"Then Jesus told his disciples, “If any want to become my followers, let them deny themselves and take up their cross and follow me. For those who want to save their life will lose it, and those who lose their life for my sake will find it."  Matthew 16:24

As followers of Jesus, we don't have the luxury to look away.  We are blessed to live in a beautiful place.  We are blessed to worship and thrive in a church that embraces hospitality with joy.  We are blessed to sit side by side with those that are of different thoughts and opinions and listen. learn and pray.  We are blessed.  

How can we embody that out in the world?  How can we be the people Jesus calls us to be?  Jesus never let the disciples stay in one place very long. They were always teaching, healing, being God with skin on in the world.  What are the events in the world right now trying to teach us?  What cross is God calling you to pick up?  

In the Catechism, the question; what is our duty to our neighbors, is posed.  It does not describe the neighbor.  It does not explore in any depth who our neighbors are.  How God, how are we supposed to treat our neighbor?  Here are some of the answers:   

Our duty to our neighbors is to love them as ourselves, and to do to other people as we wish them to do to us; 

  • To show respect for the life God has given us; to work and pray for peace; to bear no malice, prejudice, or hatred in our hearts; and to be kind to all the creatures of God.

  • To be honest and fair in our dealings; to seek justice, freedom, and the necessities of life for all people; and to use our talents and possessions as ones who must answer for them to God; 

  • To speak the truth, and not to mislead others by our silence

  • To resist temptation to envy, greed, and jealousy; to rejoice in other people's gifts and graces; and to do our duty for the love of God who has called us into fellowship with him.  

It requires tremendous courage right now to speak up for what is right and good.  I am not talking about differing opinions about policy and laws.  Those are things that there has been discussion about since time began.  We are called to live in community, to live with each other.  It is important that there be different schools of thought.  I am talking about being called to honesty, respect and the dignity of every human being.  As followers of Jesus we are called to those hard places, where being fair and honest is who God needs us to be.  As followers of Jesus God calls us to seek justice, freedom and necessities of life for all people.  The clarity in scripture and in our Book of Common Prayer is startling sometimes.  

As we enter this fall season, a time when through the brilliance of color the leaves die and fall away, let us pray.  Let us pray to not be silent.  Let us pray for God's guidance and grace to be the women and men we were created to be.  

Gracious God, who has given us this good land for our heritage: We humbly beseech you that we may always prove ourselves a people mindful of your favor and grateful to do your will.  Bless our land with fruitful and honorable industry, sound learning, and kind actions. Save us from violence, discord, and confusion; from pride and arrogance, and from every evil way.  Help us to know and protect our liberties, and join us into one united people the multitudes brought from many lands, kindreds, and tongues.  Grant with the spirit of wisdom those whom in your Name we entrust the authority of government, that there may be justice and peace at home, and that, through obedience to your law, we may show forth your praise among the nations of the earth.  In the time of prosperity, fill our hearts with thankfulness, and in the day of trouble, let our trust in you not fail, all this we ask through Jesus Christ our Lord. Amen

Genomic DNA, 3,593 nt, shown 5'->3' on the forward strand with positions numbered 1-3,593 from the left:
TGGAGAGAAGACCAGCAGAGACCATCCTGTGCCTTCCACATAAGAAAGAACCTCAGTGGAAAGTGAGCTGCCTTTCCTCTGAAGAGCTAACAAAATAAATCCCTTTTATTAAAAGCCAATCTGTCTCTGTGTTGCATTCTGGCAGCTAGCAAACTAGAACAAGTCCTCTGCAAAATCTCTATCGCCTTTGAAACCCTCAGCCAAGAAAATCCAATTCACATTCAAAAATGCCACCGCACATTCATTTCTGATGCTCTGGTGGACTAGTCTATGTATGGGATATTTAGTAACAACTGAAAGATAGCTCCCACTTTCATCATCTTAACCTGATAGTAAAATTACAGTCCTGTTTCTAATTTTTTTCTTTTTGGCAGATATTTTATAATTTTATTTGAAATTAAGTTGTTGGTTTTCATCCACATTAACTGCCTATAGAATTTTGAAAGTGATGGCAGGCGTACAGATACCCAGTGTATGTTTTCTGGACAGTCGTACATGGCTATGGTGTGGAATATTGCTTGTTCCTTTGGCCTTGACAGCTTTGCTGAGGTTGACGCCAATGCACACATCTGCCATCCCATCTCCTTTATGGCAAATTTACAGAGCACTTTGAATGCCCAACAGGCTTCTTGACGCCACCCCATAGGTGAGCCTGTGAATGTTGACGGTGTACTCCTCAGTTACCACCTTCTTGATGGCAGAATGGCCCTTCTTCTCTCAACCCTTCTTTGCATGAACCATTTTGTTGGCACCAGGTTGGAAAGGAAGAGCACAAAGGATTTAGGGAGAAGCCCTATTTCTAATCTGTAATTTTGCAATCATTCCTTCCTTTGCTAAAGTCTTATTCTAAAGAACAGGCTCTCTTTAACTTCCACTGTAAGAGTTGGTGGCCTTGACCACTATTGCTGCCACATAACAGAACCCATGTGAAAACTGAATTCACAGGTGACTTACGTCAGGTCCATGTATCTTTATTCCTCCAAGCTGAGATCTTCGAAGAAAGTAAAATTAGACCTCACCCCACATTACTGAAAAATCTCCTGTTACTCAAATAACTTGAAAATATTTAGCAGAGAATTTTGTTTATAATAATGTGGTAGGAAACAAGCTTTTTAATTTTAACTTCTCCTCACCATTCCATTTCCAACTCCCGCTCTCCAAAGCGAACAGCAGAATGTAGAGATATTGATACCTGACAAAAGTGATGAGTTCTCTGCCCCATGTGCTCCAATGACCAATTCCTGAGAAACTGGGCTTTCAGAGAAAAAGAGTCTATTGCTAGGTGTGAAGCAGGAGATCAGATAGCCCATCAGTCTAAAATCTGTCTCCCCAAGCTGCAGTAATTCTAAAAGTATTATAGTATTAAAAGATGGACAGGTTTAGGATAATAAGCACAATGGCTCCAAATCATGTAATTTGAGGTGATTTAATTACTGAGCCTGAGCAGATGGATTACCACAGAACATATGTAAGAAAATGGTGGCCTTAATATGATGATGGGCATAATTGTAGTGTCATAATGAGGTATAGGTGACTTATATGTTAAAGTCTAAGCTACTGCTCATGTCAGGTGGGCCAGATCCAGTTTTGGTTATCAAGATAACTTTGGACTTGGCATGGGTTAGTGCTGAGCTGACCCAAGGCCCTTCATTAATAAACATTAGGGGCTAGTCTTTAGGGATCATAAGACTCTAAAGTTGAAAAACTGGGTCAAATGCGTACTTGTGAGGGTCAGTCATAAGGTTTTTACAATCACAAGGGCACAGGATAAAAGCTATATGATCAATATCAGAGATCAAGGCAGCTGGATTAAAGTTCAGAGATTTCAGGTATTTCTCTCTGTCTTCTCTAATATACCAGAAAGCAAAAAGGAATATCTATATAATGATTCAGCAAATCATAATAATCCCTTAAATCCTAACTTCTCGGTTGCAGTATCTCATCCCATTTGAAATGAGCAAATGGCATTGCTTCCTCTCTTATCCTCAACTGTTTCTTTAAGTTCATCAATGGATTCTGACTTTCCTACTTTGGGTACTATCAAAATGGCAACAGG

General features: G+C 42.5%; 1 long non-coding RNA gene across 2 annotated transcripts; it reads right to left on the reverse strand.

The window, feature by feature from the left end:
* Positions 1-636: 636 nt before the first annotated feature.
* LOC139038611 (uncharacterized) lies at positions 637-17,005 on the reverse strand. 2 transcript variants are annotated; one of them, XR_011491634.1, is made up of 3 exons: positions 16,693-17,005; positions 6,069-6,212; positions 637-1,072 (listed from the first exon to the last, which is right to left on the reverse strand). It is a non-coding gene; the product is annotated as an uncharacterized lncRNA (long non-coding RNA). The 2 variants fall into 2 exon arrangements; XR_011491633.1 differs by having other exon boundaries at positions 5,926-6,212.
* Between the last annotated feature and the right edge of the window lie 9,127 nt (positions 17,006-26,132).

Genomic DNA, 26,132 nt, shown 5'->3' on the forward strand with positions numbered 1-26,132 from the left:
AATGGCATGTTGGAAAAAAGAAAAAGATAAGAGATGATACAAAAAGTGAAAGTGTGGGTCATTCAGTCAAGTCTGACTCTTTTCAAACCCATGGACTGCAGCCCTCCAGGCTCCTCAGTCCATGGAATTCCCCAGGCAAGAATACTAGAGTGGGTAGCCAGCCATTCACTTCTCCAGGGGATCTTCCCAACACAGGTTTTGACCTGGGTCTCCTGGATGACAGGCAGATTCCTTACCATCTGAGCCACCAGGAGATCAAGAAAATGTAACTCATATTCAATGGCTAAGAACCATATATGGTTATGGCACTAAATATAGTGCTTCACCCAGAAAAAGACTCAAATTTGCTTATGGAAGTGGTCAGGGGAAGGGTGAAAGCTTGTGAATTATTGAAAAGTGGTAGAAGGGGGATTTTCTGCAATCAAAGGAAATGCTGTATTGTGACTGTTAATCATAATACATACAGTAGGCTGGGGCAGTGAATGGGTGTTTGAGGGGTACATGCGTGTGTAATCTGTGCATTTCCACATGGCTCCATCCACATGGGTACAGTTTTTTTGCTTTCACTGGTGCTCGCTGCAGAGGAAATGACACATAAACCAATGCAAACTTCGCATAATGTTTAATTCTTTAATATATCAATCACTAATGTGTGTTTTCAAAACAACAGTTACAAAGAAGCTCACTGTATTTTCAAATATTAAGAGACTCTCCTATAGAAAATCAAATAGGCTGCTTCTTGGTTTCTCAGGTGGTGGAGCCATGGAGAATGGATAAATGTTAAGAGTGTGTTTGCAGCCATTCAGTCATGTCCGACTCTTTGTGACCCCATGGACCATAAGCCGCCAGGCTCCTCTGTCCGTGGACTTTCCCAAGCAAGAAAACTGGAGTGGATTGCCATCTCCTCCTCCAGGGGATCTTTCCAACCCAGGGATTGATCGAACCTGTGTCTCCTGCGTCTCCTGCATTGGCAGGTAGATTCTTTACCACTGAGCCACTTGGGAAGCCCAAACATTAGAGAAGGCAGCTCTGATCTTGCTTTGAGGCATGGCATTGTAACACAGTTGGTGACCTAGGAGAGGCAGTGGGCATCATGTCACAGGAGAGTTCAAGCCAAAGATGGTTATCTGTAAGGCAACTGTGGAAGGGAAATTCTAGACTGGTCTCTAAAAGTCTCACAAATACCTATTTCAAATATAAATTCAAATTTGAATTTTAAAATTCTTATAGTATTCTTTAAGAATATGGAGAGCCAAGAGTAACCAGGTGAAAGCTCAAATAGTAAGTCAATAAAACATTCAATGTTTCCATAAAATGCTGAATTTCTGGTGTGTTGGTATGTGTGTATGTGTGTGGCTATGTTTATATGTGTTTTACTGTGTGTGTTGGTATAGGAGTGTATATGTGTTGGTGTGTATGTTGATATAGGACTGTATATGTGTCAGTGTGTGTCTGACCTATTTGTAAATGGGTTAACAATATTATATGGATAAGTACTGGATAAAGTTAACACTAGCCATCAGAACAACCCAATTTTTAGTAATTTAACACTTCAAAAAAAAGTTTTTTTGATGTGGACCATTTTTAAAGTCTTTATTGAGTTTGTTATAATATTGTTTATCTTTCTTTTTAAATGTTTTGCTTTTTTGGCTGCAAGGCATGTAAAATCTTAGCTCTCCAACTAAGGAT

God is calling us in ways we can't imagine and yet, can't ignore.  Let us bring our passion, care and joy into the lives we lead.  Let us be that outward and visible sign of God's love and passion for human dignity.  

*Adapted from the prayer for our country in the BCP, pg. 820

*Catechism information BCP. pg. 846


Almighty God, You have left us the responsibility of this land, we call the Untied States of America.  We pray that we may always prove ourselves a peoplemindful of your favor, worthy of the task, and ever discerning of your will.  Bless our land with honorable and fruitful industry, with sound learning and a respect for all human beings.  Gracious God, save us from violence, discord, and confusion; from pride and arrogance, and from every sinful way that pulls us apart.  Defend our freedom within society from oppressive restrictions imposed by authority on one’s way of life, behavior, or political views.  Gracious God, help us find ways to come together, help us find ways to offer up the many gifts you have blessed us with to serve our common good.  Fill with your spirit of wisdom those to whom we entrust the authority of government, that there may be justice and peace at home and that by loving our neighbors as you have loved us, we may show forth your will and example among the nations of the earth.  In times of prosperity, fill our hearts with thankfulness.  In times of fear, struggle and suffering, let us not lose our faith in you.  All this we ask through Jesus Christ our Lord.  Amen.